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3 hours ago, Thunderheads said:

I've always wanted coaches attendance to be mandatory at our main camp every February (high school focused camp) to attend, join in the drills, listen and understand what we do , and what we go through.  Also, to LEARN, and see the game from our side ....  I try every year, but ... nothing has stuck yet

This topic was raised a few weeks ago at a state playoff meeting I attended. While our state administrator agreed and said it’s an idea he’s been pushing for, he hits a major roadblock with teacher/coaches. Seems their contract contains language that limits the amount of mandatory meetingsthey need to attend annually. 

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15 hours ago, Richvee said:

This topic was raised a few weeks ago at a state playoff meeting I attended. While our state administrator agreed and said it’s an idea he’s been pushing for, he hits a major roadblock with teacher/coaches. Seems their contract contains language that limits the amount of mandatory meetingsthey need to attend annually. 

That's BS @Richvee.

Teacher contracts are with the board of education in NJ. The NJSIAA is not a local board of education. It is an independent corporation that has been empowered by the NJ State Legislature to oversee interscholastic athletics and is essentially answerable to no one

They require all coaches to take concussion training annually. If they wanted to mandate coaches training, just as they mandate umpire training, they could do it tomorrow. 

Teaching contracts are all about working conditions. They cover the salaries, hours, limits, health benefits, and more. Athletics contracts are not subject to the same statutory and negotiated limits that apply to the M-F 7:30-2:30 aspects of teaching in a public school.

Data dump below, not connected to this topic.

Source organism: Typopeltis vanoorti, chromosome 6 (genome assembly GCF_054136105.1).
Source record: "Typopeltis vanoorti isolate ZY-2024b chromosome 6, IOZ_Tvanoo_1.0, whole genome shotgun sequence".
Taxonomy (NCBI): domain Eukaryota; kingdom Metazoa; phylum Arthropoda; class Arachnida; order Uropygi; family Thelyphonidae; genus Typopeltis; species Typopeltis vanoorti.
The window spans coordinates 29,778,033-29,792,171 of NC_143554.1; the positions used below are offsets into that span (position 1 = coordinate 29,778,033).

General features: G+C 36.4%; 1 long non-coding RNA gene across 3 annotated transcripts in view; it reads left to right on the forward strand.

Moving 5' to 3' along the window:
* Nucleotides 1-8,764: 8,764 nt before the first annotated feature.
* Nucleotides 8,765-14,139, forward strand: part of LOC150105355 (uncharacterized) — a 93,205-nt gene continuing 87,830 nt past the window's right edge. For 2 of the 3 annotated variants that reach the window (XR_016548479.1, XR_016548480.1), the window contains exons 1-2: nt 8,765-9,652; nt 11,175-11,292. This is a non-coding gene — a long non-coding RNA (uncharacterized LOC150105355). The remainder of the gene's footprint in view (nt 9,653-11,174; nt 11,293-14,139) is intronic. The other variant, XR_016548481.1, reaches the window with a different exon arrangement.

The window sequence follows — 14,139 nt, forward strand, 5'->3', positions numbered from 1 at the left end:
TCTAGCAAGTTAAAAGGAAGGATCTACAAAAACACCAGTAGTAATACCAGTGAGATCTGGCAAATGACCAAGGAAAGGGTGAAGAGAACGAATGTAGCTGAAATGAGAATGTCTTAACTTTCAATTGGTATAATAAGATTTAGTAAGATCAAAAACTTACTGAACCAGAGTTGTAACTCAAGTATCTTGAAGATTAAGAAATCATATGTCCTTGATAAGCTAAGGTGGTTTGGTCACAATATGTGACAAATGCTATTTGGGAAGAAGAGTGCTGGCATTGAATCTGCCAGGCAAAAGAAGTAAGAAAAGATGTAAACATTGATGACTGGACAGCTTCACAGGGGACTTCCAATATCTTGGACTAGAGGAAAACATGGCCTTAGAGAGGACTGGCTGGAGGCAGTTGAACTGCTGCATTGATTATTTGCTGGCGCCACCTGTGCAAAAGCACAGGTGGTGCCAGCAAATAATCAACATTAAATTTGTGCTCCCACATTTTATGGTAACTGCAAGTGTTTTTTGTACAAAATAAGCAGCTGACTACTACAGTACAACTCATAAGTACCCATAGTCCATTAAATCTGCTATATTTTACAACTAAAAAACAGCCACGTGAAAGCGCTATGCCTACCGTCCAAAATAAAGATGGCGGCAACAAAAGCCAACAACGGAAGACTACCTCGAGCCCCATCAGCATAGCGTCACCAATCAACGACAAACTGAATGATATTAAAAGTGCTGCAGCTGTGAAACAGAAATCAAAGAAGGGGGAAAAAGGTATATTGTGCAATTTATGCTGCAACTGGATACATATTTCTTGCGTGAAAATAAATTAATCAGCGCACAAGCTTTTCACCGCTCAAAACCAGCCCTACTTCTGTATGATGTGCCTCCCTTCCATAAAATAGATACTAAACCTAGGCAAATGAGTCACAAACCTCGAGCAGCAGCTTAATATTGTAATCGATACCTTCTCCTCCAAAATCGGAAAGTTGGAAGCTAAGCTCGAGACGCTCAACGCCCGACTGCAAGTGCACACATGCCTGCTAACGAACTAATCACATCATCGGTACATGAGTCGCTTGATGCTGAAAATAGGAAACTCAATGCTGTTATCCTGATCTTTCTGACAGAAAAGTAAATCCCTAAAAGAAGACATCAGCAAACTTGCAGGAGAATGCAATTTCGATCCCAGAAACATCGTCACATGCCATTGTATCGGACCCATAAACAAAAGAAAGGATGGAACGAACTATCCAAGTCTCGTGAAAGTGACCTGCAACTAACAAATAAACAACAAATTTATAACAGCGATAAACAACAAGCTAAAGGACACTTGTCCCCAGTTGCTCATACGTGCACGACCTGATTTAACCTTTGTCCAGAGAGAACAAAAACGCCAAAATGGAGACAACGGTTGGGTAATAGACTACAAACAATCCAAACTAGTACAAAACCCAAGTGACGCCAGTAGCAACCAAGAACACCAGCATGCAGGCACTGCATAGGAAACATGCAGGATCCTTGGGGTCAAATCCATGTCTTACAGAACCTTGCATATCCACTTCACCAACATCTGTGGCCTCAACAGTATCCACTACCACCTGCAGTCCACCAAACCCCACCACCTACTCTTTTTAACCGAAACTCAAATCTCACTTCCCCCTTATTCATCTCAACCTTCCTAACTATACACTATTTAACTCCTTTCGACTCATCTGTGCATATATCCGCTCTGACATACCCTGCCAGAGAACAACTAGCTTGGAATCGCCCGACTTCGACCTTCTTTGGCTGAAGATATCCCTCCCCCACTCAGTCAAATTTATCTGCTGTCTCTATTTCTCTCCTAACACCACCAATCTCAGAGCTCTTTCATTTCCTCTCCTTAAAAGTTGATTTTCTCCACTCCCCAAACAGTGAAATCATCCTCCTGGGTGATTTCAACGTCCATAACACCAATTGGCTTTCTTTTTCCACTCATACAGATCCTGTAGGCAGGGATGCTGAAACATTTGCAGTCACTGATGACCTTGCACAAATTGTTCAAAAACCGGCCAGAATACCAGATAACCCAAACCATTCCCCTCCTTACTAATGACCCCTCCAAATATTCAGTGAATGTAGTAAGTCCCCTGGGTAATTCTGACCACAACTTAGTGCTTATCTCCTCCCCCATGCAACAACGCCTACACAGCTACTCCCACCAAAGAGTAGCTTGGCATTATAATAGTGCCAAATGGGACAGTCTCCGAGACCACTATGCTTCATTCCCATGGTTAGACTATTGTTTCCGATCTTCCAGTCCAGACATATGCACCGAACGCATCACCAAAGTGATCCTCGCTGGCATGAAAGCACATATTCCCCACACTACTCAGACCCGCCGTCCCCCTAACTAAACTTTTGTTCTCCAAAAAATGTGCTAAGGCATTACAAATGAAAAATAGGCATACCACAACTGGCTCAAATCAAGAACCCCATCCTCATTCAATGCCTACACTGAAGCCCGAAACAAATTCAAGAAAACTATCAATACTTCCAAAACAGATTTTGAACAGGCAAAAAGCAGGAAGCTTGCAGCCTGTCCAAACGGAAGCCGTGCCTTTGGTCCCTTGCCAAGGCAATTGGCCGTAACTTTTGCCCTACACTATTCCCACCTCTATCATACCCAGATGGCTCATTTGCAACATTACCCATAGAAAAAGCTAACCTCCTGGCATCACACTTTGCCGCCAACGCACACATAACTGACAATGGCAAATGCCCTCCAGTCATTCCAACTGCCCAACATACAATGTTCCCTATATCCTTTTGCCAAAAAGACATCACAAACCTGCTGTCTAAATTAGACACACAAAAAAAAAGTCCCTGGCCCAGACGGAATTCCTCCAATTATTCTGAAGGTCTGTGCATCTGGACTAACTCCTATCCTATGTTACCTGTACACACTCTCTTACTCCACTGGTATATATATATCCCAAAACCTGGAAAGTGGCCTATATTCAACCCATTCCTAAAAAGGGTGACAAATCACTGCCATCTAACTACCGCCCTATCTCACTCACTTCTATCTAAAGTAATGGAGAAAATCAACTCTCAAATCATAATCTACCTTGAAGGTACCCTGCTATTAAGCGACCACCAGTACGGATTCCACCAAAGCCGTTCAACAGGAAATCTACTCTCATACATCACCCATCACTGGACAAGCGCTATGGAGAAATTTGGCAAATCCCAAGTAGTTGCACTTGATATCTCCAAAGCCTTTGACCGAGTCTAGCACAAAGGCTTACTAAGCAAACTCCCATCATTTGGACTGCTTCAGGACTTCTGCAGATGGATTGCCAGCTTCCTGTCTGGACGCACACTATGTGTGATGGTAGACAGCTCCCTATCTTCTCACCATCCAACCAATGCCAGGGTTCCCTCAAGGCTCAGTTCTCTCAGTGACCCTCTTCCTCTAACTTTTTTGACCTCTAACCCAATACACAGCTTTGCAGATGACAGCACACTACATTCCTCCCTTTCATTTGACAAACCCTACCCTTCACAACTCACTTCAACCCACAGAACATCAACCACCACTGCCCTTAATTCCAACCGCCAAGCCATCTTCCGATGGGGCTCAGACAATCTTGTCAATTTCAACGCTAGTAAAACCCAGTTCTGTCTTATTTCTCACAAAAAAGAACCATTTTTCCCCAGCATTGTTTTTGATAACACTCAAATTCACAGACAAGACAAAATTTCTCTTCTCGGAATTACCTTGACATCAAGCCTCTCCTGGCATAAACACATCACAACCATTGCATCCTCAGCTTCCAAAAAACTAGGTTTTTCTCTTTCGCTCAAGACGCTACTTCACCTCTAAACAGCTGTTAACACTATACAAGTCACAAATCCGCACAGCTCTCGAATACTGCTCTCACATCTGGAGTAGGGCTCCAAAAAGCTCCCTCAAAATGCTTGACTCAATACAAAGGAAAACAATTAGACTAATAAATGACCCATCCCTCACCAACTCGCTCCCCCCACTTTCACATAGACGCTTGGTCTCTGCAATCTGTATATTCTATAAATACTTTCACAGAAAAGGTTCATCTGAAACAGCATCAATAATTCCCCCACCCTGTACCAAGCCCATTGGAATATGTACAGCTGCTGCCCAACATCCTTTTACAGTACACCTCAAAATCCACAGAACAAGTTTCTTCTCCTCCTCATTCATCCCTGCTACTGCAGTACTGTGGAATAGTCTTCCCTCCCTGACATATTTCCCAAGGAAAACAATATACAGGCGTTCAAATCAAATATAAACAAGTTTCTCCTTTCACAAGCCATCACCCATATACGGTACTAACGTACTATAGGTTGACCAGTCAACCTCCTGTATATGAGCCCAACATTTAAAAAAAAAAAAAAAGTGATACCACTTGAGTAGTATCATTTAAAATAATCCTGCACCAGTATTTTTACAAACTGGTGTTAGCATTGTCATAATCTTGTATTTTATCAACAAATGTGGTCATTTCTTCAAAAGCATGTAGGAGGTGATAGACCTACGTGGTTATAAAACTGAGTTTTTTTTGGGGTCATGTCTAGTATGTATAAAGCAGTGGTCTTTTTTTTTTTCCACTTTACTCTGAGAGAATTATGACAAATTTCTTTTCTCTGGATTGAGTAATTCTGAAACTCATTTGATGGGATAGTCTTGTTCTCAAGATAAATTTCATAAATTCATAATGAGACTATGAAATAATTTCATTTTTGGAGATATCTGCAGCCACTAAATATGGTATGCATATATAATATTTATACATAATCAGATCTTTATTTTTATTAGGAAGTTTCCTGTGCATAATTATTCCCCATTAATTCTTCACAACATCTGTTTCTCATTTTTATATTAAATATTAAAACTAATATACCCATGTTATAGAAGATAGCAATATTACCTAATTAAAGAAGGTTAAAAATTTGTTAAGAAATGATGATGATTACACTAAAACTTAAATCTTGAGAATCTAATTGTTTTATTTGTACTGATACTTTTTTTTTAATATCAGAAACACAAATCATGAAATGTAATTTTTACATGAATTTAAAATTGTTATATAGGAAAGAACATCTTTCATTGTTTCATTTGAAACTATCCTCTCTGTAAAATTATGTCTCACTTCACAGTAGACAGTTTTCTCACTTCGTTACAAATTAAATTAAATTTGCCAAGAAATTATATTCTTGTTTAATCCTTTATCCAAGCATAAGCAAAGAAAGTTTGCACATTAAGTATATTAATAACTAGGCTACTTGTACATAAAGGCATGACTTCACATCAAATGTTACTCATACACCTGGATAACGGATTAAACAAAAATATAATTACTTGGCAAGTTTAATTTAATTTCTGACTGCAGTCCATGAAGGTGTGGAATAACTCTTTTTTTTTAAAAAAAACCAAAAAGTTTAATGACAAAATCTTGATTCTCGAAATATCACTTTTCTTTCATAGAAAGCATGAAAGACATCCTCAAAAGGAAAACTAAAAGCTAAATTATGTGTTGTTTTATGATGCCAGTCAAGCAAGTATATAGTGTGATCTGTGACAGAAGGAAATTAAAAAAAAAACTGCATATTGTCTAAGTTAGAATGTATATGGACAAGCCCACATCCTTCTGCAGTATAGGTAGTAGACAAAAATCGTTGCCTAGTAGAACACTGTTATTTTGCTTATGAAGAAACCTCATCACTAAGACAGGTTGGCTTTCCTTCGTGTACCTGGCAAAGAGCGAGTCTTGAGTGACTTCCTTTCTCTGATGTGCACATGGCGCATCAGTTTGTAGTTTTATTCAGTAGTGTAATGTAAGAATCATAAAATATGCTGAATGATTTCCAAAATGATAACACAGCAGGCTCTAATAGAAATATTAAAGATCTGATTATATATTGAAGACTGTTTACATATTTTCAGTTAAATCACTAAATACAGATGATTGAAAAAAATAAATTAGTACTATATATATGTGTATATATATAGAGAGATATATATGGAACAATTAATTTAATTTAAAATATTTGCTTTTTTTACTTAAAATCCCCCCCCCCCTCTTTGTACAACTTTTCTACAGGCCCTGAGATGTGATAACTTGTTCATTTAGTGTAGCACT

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That's BS [mention=1964]Richvee[/mention].
Teacher contracts are with the board of education in NJ. The NJSIAA is not a local board of education. It is an independent corporation that has been empowered by the NJ State Legislature to oversee interscholastic athletics and is essentially answerable to no one
They require all coaches to take concussion training annually. If they wanted to mandate coaches training, just as they mandate umpire training, they could do it tomorrow. 
Teaching contracts are all about working conditions. They cover the salaries, hours, limits, health benefits, and more. Athletics contracts are not subject to the same statutory and negotiated limits that apply to the M-F 7:30-2:30 aspects of teaching in a public school.

I tend to agree on this. Although I’m not in education to know the workings of teaching contracts.

In Ohio, schools have “supplemental contracts” for athletic coaches. Seems they could put it in there.
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59 minutes ago, Catch18 said:


I tend to agree on this. Although I’m not in education to know the workings of teaching contracts.

In Ohio, schools have “supplemental contracts” for athletic coaches. Seems they could put it in there.

Those supplemental contracts include OHSAA licensing, training, and other requirements. 

Getting OHSAA to require this of coaches, however, is probably not going to happen. The coaches would scream bloody murder, because they "don't need it" and it would be a "huge waste of time."

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Those supplemental contracts include OHSAA licensing, training, and other requirements. 
Getting OHSAA to require this of coaches, however, is probably not going to happen. The coaches would scream bloody murder, because they "don't need it" and it would be a "huge waste of time."

I’d rather have them yell at OHSAA than me


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16 hours ago, Kevin_K said:

That's BS @Richvee.

Teacher contracts are with the board of education in NJ. The NJSIAA is not a local board of education. It is an independent corporation that has been empowered by the NJ State Legislature to oversee interscholastic athletics and is essentially answerable to no one